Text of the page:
Nicki Minaj’s ‘The Pinkprint’: Album Review

Christina Lee | December 15, 2014 6:07 am
Let’s get one thing straight: Nicki Minaj has yet to release a bad album. 2010’s Pink Friday reintroduced the firebrand as a role model and best friend, with featherlight pop-rap songs about real love and hard work, particularly as a female. With 2012’s Pink Friday: Roman Reloaded, she made us take notice yet again, kickstarting the release with some of the most high-octane rap of her career, and then speeding off with Eurodance hooks louder and messier than LMFAO‘s. Both releases were overlong and at times repetitive. What angered most detractors, though, was that each time she committed herself to yet another full-length, she refused to do what others wanted of her: a big-budget version of her 2009 breakout mixtape Beam Me Up Scotty, or whimsically explicit songs that often referenced rap classics by males.

With that out of the way, and with hopes of a straightforward rap album mostly dashed, The Pinkprint (out today, ) isn’t a dud, either. In fact, it’s Nicki’s best album. Rap and pop are no longer how she relays her bipolar tendencies. Instead, somewhat miraculously, the now-comatose Nicki shows that these two genres, with their warring gendered expectations (pop scanning as “feminine,” rap as “masculine”) can peacefully co-exist in this lonely, gently whirring universe that exists here, her first breakup album. That works in her favor. As unexciting as her first two introspective singles (the Dr. Luke-produced “Pills N Potions,” the Skylar Grey-featuring “Bed of Lies”) were, The Pinkprint shines because it forces us to reckon with an emotion not often associated with the cagey Queen of Rap: vulnerability.

Nicki has touched on heartbreak before, though now, particularly in The Pinkprint‘s opening three-song stretch, such details are more pronounced. As she showed in her Saturday Night Live performance of the harrowing “All Things Go,” her unborn child with Aaron is still an unspeakable moment of her past. There’s “I Lied,” drenched in reverb, where Nicki’s pained cries still manage to cut through. (For that, I’ll forgive her for this lyrical rim shot: “Miss my jump shot, miss my free throw / miss the way we kiss, miss the d, yo.”) She has also rapped of slamming doors and dishes before, though with optimism that’s nowhere to be found in “Crying Game;” there, a weepy (and uncredited) Jessie Ware pipes in as if she couldn’t bear to finish the hook herself. The moments where Nicki reflects on her increasingly fraught relationships – when she seems most ready to pop some pills – are The Pinkprint‘s most brutal.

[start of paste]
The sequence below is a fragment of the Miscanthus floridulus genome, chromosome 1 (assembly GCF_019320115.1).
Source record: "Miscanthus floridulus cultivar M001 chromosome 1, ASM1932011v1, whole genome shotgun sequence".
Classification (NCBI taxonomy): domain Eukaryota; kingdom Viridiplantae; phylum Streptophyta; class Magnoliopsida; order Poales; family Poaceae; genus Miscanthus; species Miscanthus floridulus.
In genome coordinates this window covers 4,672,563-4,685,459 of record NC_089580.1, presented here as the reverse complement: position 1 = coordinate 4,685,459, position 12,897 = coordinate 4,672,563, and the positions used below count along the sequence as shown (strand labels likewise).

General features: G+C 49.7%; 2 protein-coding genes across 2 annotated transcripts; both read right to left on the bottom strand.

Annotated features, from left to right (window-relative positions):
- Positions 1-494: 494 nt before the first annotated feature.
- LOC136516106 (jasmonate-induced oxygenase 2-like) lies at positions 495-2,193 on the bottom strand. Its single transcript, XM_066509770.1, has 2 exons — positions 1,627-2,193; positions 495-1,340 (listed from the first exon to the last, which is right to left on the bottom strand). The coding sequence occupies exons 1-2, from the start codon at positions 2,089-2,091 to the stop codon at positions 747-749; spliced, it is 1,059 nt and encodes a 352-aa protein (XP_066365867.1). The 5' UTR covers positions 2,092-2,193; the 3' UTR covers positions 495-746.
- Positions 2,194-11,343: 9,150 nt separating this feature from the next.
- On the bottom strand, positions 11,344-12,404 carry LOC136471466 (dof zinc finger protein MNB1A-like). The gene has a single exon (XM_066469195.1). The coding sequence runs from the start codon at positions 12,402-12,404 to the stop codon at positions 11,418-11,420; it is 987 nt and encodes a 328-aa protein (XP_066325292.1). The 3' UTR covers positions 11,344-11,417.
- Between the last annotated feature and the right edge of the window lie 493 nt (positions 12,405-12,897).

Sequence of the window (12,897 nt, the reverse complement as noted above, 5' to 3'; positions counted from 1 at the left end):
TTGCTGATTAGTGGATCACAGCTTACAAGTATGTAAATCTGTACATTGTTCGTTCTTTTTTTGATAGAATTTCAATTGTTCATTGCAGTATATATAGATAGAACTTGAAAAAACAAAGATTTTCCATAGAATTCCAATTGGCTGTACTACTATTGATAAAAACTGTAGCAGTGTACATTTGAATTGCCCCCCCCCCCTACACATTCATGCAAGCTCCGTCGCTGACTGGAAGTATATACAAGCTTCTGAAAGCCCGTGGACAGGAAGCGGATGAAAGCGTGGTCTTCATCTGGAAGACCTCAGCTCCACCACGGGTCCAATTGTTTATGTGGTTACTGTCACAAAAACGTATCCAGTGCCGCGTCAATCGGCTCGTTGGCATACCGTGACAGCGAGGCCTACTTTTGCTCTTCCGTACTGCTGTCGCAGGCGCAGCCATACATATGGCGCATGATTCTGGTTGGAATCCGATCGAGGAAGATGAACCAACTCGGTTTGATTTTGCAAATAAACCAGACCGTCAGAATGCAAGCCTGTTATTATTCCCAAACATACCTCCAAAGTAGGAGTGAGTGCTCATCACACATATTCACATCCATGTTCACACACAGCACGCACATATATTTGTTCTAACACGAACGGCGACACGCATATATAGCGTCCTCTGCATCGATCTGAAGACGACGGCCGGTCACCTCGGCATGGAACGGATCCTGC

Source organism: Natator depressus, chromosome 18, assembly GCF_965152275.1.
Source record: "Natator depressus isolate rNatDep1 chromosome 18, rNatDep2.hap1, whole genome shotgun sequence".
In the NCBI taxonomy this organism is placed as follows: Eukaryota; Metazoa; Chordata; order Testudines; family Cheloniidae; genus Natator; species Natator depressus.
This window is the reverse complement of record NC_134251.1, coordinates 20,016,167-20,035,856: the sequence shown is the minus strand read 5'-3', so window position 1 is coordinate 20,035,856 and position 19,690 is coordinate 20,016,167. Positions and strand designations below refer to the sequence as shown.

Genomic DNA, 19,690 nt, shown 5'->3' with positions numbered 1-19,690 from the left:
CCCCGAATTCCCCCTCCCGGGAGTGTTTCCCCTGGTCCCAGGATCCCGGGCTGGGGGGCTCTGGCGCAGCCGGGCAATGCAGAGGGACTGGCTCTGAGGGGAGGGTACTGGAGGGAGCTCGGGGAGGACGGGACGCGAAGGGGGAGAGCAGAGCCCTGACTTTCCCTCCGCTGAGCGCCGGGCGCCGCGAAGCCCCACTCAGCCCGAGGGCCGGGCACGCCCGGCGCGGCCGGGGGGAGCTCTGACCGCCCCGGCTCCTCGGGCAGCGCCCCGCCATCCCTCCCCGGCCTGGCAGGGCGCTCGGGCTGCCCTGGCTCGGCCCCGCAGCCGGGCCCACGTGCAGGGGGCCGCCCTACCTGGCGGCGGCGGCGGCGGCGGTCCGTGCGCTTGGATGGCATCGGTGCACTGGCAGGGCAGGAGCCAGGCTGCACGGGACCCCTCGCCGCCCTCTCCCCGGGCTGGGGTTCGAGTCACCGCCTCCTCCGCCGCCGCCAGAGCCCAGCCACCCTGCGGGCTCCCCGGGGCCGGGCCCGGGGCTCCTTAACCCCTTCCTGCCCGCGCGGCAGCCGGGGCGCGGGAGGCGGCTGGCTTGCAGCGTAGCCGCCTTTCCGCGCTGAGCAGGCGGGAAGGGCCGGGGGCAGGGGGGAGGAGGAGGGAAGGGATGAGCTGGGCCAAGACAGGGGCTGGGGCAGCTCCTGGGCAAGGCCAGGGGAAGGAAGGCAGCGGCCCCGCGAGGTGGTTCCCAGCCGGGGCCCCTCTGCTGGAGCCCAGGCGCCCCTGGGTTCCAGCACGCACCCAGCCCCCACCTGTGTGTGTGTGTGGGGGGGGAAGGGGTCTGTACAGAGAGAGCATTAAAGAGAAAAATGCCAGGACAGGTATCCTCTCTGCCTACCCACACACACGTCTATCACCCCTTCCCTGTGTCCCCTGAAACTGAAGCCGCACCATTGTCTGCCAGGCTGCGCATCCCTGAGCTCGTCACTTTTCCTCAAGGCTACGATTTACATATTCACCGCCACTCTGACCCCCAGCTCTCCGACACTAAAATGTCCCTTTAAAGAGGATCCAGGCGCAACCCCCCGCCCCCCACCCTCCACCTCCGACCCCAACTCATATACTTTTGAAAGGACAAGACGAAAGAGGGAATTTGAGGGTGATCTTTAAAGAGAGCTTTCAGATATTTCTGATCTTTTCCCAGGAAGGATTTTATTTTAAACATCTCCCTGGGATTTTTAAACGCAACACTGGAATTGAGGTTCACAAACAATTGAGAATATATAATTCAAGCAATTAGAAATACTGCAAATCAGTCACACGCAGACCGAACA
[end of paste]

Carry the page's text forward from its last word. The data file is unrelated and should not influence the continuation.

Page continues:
Soon, while setting her personal troubles aside, Nicki gets back to work as reigning rap champion. The disorienting “Feelin’ Myself” has her and Beyonce getting drunk off multiple flows and with power (“I stopped the world! World, stop.” Pause. “Carry on”) – you are now watching the throne. Nicki stretches out each verse in “Want Some More” like gum, before she snaps to rapping in triple-time with childlike glee.

Bonus track “Truffle Butter,” sampling Maya Jane Coles‘ 2010 house smash “What They Say,” is the true Young Money team-up of our dreams; it’s “Only” without the leering. Yet by the end of the standard edition, when the operatic and sung-through “Grand Piano” suddenly feels like the likely Oscar winner for Best Original Song, The Pinkprint doesn’t feel so much like a blueprint for female rappers, as Nicki’s described it, but rather a personal breakthrough. Closer “Win Again” makes it impossible not to feel for Nicki, one of two lonely pop rappers in existence, as her braggadocio eventually lowers to sad, breathy singing: “Let’s kill, kill, everything in / everything in my way.”

This past summer, after Nicki was crowned Best Female Hip Hop Artist at the BET Hip Hop Awards for the fifth year in a row, her acceptance speech raised eyebrows for allegedly shading Iggy Azalea‘s reported use of ghostwriters (“No, no, no shade. No, no, no shade”). That tidbit made headlines, when a confession the other day, that she thought she was going to die – that was largely ignored. Fortunately, The Pinkprint won’t allow you to ignore its displays of au-then-ti-ci-ty, not even for a second.

Idolator Rating: 4/5

Christina Lee

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